Occupational health

Walking and exercise

  More than half of UK adults walk just a mile or less on an average work day, research has suggested. Whether it’s taking the stairs, getting off a stop early or encouraging employees to use local parks at lunchtime, employers have an important role to play in getting workers up and on their feet.   Employee health and wellbeing – employees need to be encouraged to love walking On an average weekday more than half (52%) of UK adults walk a mile or less, and almost a fifth (17%) admit to walking less than a quarter of a mile, research from the charity Cancer Research UK has concluded.   As a result, during June, the charity set up a “Step Up Stop” at King’s Cross station in London to encourage commuters to sign up to its Walk All Over Cancer challenge, which encouraged people to take 10,000 steps a day during that month.   The main reasons given by respondents for failing to walk as much as they should was “a lack of time”, as cited by nearly a third (32%) of those polled, followed by “bad weather” (25%).   Katie Edmunds, Cancer Research UK health information officer, said: “These are worrying figures, as we know that being regularly physically active can have a host of health benefits, including reducing the risk of cancer.   “While our frenzied lifestyles can make it tough for people to find time to keep active, any level of exercise is better than none, so building some moderate activity into your daily routine can really make a difference,” she added.   Commuting and health The figures chime with separate research from Britain’s Healthiest Workplace about the negative health effects a long commute can have on the average worker.   Its study of 34,000 workers found employees commuting less than half an hour gained an additional seven days’ worth of productive time each year, compared to those with commutes of 60 minutes or more.   Longer-commuting workers were 33% more likely to suffer from depression, 37% more likely to have financial concerns and 12% more likely to report multiple dimensions of work-related stress, it added.   They were also 46% more likely to get less than the recommended seven hours of sleep each night and 21% more likely to be obese.   So, what then should employers make of this?   First off, on the Britain’s Healthiest Workplace research, its findings do need to be caveated by what form the commute is taking.   As research in the BMJ earlier this year highlighted, UK commuters who cycled to work (perhaps unsurprisingly) reported lower rates of cancer and heart disease, compared to other types of commuters, especially more sedentary car drivers.   At the same time, it is self-evident that a long, stressful, tiring commute every day can take its physical and mental toll on health, especially if it means the employee is relying on often less than healthy station-bought food to keep them going.   But we can also make another link: activity. The Cancer Research UK study highlights that employees, whether on their commute or once at work, are simply not being active enough.   Getting out to the park at lunchtime It is clear employers can play an important role in breaking this sedentary cycle. They can encourage workers to be more active during the working day – whether it’s just taking the stairs rather than the lift or something more full-blown such as access to a subsidised gym.   Employers can encourage employees to build more activity in their commute, whether through simply getting off a stop earlier and walking or ensuring there is the right infrastructure in place – both benefit-based (such as cycle-to-work schemes) and physical (cycle racks, showers and so on).   They can also take a step back and look at environmental and cultural factors. Is their workplace environment encouraging a long-hours culture; are workstations and meeting areas too sedentary; are managers modelling best behaviours around ensuring people take regular breaks from their screens?   Employers, finally, can also do more to encourage their employees to get up and out of the office in the middle of the day rather than grabbing a sandwich at their desk.   One route into this could be by embracing and promoting initiatives such as Love Parks Week, this year between July 14-23.   Employers can also support their local authorities to manage and maintain their parks through sponsorship (perhaps a bench or a specific garden or zone) or through volunteering activities, for example encouraging employees to get involved in sponsored park clean-up days.   Equally, it can often simply be a case of engaging with local authorities to say, “I’m here and would like to help”, and see what they say. For example, Leeds City Council has recently launched a “Business in the Park” initiative to encourage local firms to invest and joint work in their local parks.   As the Cancer Research UK research shows, not only can embracing initiatives such as this benefit your local community, they’ll help to burnish your local reputation and, crucially, send a clear message to your employees about the value you place on exercise and activity, both during and outside the working day. What’s not to like?   If nothing else read this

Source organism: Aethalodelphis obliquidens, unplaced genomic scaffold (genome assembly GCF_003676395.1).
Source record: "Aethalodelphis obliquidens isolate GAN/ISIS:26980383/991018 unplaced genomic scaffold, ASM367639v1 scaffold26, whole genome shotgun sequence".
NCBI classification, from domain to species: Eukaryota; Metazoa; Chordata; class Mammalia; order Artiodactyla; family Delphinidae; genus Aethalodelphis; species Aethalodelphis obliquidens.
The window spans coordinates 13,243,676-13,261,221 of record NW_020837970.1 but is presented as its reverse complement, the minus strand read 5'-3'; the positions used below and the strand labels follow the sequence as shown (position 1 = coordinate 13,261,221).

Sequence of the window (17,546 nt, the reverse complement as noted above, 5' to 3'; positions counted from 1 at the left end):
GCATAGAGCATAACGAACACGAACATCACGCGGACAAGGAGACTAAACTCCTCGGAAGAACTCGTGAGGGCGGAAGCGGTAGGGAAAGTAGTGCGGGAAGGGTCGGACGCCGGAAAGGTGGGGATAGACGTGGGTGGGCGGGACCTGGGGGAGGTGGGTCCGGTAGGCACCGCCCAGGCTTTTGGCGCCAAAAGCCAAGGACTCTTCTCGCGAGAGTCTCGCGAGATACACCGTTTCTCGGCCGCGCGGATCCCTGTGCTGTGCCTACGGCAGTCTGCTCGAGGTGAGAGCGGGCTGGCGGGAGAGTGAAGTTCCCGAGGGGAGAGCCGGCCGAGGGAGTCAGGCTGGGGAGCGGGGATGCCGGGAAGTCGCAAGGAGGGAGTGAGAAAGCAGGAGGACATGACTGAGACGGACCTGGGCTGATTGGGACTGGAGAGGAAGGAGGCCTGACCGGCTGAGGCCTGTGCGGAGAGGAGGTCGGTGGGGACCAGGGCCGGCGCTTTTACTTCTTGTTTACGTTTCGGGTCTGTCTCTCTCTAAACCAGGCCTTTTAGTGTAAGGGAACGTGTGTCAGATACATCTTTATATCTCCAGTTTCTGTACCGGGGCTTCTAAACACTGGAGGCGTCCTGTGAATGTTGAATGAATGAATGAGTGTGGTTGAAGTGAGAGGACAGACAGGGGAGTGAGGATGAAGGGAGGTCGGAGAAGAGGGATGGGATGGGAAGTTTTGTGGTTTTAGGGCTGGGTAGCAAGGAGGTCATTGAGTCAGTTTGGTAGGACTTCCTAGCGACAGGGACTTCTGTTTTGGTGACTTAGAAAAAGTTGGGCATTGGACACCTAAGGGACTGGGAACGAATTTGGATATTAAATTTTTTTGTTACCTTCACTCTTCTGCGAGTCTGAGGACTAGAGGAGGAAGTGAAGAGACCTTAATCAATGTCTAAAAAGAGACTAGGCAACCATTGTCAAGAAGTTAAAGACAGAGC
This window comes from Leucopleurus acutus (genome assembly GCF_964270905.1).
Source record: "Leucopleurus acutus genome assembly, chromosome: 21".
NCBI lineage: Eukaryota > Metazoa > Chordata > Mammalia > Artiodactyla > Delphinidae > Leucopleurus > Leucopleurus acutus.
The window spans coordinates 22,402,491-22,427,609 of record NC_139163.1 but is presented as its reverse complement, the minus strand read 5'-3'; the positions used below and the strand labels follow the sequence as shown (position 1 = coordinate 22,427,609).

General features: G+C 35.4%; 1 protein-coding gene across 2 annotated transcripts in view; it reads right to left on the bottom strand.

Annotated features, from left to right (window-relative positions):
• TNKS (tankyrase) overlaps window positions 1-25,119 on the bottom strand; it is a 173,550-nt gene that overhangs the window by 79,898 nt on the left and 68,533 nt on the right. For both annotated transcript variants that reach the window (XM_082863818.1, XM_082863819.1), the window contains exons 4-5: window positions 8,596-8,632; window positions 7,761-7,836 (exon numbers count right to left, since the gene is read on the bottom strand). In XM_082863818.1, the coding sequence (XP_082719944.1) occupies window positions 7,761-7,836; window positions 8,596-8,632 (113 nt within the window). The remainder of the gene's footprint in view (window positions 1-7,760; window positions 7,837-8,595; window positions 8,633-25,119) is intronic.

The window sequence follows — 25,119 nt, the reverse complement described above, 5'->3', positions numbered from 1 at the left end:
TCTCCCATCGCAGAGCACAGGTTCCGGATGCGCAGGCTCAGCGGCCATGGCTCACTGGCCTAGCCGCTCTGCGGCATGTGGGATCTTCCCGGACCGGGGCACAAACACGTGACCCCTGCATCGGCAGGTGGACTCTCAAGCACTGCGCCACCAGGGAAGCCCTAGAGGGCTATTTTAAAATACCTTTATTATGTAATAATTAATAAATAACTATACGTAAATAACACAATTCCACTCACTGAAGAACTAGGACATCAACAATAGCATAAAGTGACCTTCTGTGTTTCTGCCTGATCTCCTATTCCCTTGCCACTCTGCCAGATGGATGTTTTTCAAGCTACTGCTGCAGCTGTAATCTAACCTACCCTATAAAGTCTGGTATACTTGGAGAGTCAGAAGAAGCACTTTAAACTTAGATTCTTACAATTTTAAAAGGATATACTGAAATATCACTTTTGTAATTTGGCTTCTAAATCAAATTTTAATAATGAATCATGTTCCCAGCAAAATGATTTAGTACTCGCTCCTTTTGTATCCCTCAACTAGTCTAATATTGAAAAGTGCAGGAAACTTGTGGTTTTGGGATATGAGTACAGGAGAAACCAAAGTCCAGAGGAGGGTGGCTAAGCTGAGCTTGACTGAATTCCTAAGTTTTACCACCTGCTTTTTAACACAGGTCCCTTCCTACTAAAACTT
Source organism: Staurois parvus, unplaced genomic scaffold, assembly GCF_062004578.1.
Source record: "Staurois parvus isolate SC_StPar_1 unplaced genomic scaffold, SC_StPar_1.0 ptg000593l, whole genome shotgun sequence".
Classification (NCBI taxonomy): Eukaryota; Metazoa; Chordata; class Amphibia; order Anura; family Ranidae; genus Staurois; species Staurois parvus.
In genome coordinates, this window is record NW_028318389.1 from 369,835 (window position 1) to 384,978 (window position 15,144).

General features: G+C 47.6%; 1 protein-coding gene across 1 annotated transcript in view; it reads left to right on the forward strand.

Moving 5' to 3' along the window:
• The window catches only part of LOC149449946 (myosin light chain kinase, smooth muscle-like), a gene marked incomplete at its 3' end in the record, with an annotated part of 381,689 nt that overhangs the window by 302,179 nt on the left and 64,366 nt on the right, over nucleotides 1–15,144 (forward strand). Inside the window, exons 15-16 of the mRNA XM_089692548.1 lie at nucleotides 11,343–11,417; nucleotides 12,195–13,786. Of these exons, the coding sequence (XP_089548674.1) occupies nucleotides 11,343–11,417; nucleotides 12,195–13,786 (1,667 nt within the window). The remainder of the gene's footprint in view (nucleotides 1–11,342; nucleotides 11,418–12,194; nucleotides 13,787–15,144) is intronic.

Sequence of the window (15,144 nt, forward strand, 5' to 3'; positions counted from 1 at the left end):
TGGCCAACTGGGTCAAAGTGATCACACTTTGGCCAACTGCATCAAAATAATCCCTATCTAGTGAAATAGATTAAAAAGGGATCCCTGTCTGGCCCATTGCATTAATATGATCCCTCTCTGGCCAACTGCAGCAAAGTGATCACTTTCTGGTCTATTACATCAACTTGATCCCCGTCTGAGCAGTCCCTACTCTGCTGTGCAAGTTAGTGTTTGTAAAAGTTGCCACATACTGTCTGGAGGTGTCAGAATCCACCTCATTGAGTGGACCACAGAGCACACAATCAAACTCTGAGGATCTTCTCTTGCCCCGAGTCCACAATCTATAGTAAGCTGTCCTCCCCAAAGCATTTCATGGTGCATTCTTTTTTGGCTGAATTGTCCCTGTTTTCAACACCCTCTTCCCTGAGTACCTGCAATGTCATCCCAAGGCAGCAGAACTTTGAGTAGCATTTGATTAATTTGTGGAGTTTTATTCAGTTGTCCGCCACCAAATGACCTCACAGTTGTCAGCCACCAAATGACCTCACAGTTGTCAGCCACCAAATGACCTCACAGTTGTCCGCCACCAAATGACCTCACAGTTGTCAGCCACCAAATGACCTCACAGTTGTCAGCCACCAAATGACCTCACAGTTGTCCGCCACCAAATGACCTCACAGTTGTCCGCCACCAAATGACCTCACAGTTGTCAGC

• More than half of UK adults walk just a mile or less, and almost a fifth walk less than a quarter of a mile on an average work day
  • People with long commutes are more likely to suffer from depression, have financial concerns and to report multiple dimensions of work-related stress
  • Employers have an important role to play in encouraging employees to be more active, whether inside or outside work, or during the daily commute

Posted in News,Occupational health by OH Assist on the 17th July 2017

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